The Avalanche Danger is expected to increase at all
elevations on Friday and Saturday
: 14 cm of light density
snow fell on Monday night and Tuesday morning. The snowfall was accompanied by
moderate winds at the mountaintops from the Southerly direction. The new snow
layers are resting on a variety of old surface features ranging from hard
wind-affected surfaces, to stiff windslab, to settled storm snow.
Widespread skier-triggered soft slabs and loose
sluffs were observed on Tuesday morning on any steep slopes in the Alpine.
Although this type of activity is generally harmless, given a long enough slope
enough snow could be entrained to get a skier into big trouble in any exposed
terrain. Cornices have grown substantially with the strong winds during the
past week and they are very fragile. Natural cornice fall early this week has
left debris chunks the size of vehicles in some north facing bowls in the near
country. Explosive testing on Sunday and Monday has also produced large cornice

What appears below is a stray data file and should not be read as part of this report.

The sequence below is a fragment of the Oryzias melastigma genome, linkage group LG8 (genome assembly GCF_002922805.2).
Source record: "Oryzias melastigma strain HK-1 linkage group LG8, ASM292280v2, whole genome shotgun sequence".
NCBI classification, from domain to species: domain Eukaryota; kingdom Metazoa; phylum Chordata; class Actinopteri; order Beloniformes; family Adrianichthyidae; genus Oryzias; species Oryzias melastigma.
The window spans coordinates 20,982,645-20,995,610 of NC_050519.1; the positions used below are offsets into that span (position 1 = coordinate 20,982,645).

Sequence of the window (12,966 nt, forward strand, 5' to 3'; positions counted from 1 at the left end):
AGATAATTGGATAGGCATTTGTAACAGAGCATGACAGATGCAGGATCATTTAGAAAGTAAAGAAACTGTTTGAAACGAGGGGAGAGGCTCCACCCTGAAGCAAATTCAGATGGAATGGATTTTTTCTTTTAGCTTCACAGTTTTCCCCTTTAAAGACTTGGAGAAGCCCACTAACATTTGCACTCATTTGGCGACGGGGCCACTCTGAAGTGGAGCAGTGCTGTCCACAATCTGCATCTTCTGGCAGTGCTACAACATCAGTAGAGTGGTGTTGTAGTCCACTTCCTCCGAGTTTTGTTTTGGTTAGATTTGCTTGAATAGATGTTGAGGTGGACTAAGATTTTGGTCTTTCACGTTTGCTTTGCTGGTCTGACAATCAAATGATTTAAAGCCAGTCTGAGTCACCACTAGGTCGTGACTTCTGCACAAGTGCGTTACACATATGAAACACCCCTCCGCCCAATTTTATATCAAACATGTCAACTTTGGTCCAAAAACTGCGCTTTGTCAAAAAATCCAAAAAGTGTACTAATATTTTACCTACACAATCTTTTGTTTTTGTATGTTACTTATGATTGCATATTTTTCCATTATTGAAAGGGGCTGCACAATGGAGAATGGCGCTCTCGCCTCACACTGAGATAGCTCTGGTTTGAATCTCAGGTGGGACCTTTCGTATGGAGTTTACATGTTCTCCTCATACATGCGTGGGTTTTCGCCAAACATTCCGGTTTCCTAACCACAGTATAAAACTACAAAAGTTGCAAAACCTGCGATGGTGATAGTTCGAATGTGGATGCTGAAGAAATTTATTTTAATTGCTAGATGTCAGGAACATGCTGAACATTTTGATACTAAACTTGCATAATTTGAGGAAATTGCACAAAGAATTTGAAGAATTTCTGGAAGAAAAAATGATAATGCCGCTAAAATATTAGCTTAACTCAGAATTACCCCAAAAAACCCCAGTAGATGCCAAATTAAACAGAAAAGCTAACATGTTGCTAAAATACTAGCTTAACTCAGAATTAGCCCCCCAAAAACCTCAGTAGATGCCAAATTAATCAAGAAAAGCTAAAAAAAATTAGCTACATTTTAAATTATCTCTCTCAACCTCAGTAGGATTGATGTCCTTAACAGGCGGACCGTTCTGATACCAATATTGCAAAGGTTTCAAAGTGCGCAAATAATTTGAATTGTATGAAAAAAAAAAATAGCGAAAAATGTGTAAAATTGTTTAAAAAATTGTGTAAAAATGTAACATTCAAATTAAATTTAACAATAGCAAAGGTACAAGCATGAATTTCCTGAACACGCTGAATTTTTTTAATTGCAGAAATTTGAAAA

releases with truck-sized chunks hitting the slopes below. These cornice chunks
have been a good test for the underlying slopes and we have seen little in the
way of slab activity.
: We received close to 100 cm of
snow during the past week. The snow arrived in waves associated with warming
temperatures and extreme winds. Surface hoar has been forming overnight since
Thursday. It is particularly significant at treeline and below treeline. Below
the most recent storm snow layers there is a layer of surface hoar that was
most evident at and below treeline elevations. This layer could prove to be a
future problem once loaded by additional snowfall. Buried faceted crystals
caused by a strong temperature gradient in the upper snowpack could also show
up with future loading. Thrown into this potpourri is a new layer of surface
hoar that formed last night.
: Mixed conditions are expected to
prevail for the next few days as a cool Northwesterly flow enters our region
bringing a mix of sun and cloud and periods of light snowfall. A more
consolidated Westerly flow is expected to arrive on Friday and Saturday, with
the main energy currently appearing to be to the north of our region. There is
little in the way of consensus in the various long-range models for next week,
so anything that you read should be ingested with a grain of salt.
Conditions may vary and can change rapidly. Check for the most
current conditions before heading out into the backcountry. Daily updates for
the areas adjacent to Whistler/Blackcomb are available at 604-938-7676, or at
where there is also a link to the CAA public avalanche bulletin, or call
– Whistler Mtn. Snow Safety